|7 May 2012||Denver||Pepsi Center||11,800 / 11,800||$1,443,249|
|11 May 2012||San Francisco||AT&T Park||33,193 / 33,193||$4,151,511|
|13 May 2012||San Diego||Valley View Casino Center||10,219 / 10,219||$1,323,031|
|15 May 2012||Phoenix||US Airways Center||11,585 / 11,585||$1,255,271|
|19 May 2012||Los Angeles||Los Angeles Memorial Coliseum||45,751 / 45,751||$3,544,731|
|22 May 2012||Portland||Rose Garden||12,275 / 12,275||$1,316,751|
|24 May 2012||Seattle||KeyArena||12,006 / 12,006||$1,481,010|
|26 May 2012||Vancouver||Canada||BC Place||36,013 / 36,013||$3,820,182|
|28 May 2012||Edmonton||Rexall Place||24,419 / 24,419||$3,085,732|
|29 May 2012|
|31 May 2012||Winnipeg||MTS Centre||20,754 / 20,754||$2,384,855|
|1 June 2012|
|3 June 2012||Saint Paul||United States||Xcel Energy Center||12,889 / 12,889||$1,420,771|
|5 June 2012||Detroit||Joe Louis Arena||11,406 / 11,406||$1,222,904|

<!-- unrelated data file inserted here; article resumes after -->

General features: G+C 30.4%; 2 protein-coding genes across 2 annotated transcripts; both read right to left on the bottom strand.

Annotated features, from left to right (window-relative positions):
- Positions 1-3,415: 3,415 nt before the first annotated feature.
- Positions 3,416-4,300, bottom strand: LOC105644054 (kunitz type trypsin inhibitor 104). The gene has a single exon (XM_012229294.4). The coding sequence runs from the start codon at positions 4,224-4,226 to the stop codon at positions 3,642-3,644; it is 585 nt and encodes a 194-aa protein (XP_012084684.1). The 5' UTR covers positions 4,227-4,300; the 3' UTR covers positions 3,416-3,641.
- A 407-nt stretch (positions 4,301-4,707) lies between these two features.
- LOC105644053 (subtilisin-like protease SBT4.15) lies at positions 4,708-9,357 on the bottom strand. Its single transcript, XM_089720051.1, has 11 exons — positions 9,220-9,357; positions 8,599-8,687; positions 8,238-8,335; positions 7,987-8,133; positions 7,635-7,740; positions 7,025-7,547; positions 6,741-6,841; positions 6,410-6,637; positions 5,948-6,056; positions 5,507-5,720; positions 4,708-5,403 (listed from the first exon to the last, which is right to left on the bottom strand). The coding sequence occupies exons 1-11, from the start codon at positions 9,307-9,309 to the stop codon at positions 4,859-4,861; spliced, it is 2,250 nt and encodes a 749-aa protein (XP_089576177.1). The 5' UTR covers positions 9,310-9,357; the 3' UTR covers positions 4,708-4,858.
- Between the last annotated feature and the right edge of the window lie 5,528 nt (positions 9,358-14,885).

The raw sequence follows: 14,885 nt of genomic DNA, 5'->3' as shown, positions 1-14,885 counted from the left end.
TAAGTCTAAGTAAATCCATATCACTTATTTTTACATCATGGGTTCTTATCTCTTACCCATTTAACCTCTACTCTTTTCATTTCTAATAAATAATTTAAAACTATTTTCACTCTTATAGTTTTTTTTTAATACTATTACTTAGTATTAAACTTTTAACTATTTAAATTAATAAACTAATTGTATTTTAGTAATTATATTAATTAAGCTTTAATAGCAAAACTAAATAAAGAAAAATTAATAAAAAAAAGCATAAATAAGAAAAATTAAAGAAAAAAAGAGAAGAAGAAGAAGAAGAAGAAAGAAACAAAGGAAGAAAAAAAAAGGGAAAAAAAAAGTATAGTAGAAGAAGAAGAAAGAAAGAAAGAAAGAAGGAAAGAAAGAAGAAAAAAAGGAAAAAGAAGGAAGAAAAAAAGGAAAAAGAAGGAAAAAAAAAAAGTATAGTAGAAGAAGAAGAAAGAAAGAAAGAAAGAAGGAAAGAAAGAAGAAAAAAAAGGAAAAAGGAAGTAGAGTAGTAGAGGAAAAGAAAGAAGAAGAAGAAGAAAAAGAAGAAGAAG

|6 June 2012||Grand Rapids||Van Andel Arena||9,388 / 9,388||$1,042,274|
|8 June 2012||Chicago||Wrigley Field||36,881 / 36,881||$4,388,860|
|10 June 2012||Louisville||KFC Yum! Center||12,547 / 14,666||$1,295,669|
|11 June 2012||Indianapolis||Bankers Life Fieldhouse||11,248 / 11,248||$1,288,131|
|13 June 2012||Atlanta||Philips Arena||10,707 / 10,707||$1,256,465|
|15 June 2012||Sunrise||BankAtlantic Center||12,299 / 12,299||$1,522,098|
|16 June 2012||Orlando||Amway Center||11,878 / 11,878||$1,383,781|
|19 June 2012||Nashville||Bridgestone Arena||12,748 / 12,748||$1,356,251|
|21 June 2012||Buffalo||First Niagara Center||12,996 / 12,996||$1,327,184|
|23 June 2012||Toronto||Canada||Rogers Centre||40,328 / 40,328||$3,876,736|
|25 June 2012||Ottawa||Scotiabank Place||11,604 / 11,604||$1,239,283|
|26 June 2012||Montreal||Bell Centre||14,305 / 14,305||$1,740,898|
|28 June 2012||Albany||United States||Times Union Center||10,963 / 10,963||$1,155,427|
|29 June 2012||Hartford||XL Center||11,225 / 11,225||$1,421,495|
|1 July 2012||Boston||Fenway Park||27,847 / 27,847||$3,620,675|